This week we have been talking about two different approaches to learning. The first approach is the “telling” approach, sometimes called deductive learning. In this approach, there is one person who is the “expert,” sharing with listeners what he or she has learned about a subject. The teacher is the active giver of information, the listener is a passive receiver of the information.
The second strategy is the “asking” approach, or inductive method of learning. In this approach, the facilitator creates an environment in which all the participants can be active learners and discoverers. The facilitator is more of a guide, not teaching or dispensing information so much as they are helping people to make discoveries for themselves.
As Marc said yesterday, the Art of Facilitating comes from the belief that people learn best when they discover truths for themselves through a well-facilitated process so they are more fully invested in the outcomes.
Throughout church history, efforts to evangelize and disciple others have focused primarily on preaching and teaching. This approach worked fairly well, and one reason was because the time to process ideas was woven into the fabric of life. We had more time for conversations, not just in our families, but in the community as well. But the pace of life in our modern culture leaves very little time to consider what you believe about God. Further, the breakdown of the traditional family and close-knit communities means that Christian principles and ideas are not modeled in relationships as often as they used to be.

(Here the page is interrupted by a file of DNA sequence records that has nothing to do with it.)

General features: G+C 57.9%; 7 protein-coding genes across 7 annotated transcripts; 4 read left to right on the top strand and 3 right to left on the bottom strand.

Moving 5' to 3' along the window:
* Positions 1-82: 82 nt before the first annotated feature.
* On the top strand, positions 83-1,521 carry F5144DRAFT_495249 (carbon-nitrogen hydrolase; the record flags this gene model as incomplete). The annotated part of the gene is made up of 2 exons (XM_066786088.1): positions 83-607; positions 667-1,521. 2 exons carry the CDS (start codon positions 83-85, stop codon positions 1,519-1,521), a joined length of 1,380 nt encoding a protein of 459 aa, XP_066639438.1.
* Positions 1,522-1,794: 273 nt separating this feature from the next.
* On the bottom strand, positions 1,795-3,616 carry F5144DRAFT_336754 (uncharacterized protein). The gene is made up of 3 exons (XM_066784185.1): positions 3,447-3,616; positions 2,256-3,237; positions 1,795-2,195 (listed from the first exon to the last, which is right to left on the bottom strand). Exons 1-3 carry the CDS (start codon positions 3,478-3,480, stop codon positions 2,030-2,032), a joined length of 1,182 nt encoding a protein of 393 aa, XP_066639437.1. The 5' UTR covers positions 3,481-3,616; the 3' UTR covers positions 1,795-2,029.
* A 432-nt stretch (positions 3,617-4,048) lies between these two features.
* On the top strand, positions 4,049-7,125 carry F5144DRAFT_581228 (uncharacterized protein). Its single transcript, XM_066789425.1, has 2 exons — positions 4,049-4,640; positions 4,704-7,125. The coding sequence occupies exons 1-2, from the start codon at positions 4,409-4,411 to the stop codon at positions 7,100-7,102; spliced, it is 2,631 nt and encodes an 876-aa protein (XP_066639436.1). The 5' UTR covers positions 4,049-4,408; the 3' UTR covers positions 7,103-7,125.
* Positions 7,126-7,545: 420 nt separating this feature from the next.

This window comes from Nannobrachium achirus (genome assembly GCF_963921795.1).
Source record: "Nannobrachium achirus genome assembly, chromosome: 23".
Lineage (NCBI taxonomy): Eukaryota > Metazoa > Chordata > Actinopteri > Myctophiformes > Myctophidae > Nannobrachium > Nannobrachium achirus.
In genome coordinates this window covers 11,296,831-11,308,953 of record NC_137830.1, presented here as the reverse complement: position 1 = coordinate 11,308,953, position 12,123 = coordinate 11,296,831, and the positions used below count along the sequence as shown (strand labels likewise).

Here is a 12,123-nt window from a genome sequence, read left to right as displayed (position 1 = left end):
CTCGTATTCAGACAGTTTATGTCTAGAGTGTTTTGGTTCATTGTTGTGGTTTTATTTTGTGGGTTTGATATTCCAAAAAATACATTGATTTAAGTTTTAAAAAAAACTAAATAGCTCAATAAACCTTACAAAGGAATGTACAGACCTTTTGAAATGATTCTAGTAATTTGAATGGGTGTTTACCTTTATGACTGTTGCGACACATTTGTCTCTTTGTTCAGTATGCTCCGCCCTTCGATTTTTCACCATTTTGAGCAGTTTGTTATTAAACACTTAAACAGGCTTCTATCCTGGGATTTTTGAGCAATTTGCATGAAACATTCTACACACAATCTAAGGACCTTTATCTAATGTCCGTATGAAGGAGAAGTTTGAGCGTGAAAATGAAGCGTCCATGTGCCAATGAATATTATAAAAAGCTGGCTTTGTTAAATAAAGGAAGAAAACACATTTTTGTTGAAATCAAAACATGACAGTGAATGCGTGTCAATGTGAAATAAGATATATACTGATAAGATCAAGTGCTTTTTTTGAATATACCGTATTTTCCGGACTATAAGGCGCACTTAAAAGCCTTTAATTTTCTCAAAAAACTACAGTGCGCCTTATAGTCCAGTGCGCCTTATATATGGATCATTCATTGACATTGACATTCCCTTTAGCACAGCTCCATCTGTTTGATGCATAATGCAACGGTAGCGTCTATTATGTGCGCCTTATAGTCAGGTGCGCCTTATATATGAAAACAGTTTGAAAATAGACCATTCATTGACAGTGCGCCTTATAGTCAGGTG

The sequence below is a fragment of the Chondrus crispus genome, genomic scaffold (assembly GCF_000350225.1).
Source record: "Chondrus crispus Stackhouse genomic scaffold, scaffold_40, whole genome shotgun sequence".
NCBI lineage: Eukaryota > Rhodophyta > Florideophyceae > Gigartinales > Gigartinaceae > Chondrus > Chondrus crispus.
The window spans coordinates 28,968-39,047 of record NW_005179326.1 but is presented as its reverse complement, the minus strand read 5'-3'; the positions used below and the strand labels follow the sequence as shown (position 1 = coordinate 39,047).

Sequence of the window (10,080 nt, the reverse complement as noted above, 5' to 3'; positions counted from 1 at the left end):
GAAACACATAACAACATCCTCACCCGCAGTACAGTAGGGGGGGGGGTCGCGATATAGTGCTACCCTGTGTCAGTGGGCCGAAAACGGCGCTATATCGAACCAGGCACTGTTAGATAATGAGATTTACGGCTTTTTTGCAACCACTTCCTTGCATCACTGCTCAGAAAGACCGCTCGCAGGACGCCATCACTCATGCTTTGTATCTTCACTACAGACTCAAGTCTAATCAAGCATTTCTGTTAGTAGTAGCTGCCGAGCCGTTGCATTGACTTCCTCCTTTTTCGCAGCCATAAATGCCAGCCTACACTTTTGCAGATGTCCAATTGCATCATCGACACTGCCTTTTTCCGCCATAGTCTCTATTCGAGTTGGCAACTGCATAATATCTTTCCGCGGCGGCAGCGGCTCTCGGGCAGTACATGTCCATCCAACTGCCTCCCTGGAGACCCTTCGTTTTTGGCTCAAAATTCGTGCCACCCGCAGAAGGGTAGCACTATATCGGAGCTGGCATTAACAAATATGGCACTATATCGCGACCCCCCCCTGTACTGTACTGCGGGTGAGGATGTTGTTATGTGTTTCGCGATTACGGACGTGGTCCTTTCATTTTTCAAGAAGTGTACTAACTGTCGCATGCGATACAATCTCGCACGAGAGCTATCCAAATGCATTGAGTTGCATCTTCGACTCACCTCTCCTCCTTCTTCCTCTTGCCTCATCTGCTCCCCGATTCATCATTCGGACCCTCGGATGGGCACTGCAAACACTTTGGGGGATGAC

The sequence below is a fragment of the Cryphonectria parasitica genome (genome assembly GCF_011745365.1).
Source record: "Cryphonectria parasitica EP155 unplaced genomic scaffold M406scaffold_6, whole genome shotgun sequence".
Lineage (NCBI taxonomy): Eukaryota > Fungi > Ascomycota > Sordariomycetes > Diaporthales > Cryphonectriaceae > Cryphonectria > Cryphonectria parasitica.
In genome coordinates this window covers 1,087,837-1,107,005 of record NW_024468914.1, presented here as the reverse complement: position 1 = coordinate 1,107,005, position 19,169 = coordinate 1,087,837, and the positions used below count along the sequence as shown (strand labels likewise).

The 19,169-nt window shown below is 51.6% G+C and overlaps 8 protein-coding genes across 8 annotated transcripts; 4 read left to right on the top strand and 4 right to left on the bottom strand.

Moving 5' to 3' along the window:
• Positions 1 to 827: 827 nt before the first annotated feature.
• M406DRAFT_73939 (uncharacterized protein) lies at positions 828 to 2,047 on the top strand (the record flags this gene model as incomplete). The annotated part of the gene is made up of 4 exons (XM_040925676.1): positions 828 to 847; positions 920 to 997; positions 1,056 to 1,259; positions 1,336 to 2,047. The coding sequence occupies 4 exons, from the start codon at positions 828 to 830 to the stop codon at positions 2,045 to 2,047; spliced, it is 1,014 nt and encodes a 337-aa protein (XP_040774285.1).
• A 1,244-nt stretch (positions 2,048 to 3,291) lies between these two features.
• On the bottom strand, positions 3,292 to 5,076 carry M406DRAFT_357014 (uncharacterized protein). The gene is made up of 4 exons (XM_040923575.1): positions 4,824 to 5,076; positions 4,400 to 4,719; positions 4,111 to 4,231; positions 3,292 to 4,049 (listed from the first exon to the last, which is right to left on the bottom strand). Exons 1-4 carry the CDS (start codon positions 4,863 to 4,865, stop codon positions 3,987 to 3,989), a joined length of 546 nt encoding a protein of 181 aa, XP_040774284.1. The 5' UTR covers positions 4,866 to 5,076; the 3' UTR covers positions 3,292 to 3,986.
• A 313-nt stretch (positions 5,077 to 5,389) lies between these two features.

For Christians, intentional facilitation is more essential than ever as a complement to preaching and teaching. We need to encourage people to stop and focus on truth long enough to process and understand the concepts and ideas being presented. Facilitation is learner-centered rather than teacher-focused.
Facilitation is more difficult than teaching, because we do not control the process. And let’s be honest: we all prefer to be in control. Facilitation is messier, takes more time, and requires more patience. But if it’s true that people remember 20% of what they hear, 30% of what they see, 70% of what they say, and 90% of what they do themselves, then the investment is definitely worth it.
We need to embrace four core values if we are going to learn to be facilitators of people’s spiritual awakening and growth.
Self-discovery. People learn and grow best when they discover truth for themselves through discussion and study.
Safety first. An ideal environment for spiritual growth is a small group where personal dignity is valued, and leadership is shared. People need to know they are safe sharing about spiritual matters.
Spirit-guided. We must allow God’s Holy Spirit to guide those who are spiritually open.
Scripture-based. We begin with the belief that the Bible and the life of Jesus are worthy of serious examination.
Our success in sharing Christ with others may depend on our willingness to give up our desire to control the process and the outcome, and trust those to the Holy Spirit.
Prayer: Lord, you know how much we like to be in control of the situation. Help us learn to trust your Holy Spirit more fully, so that we can help people discover you for themselves.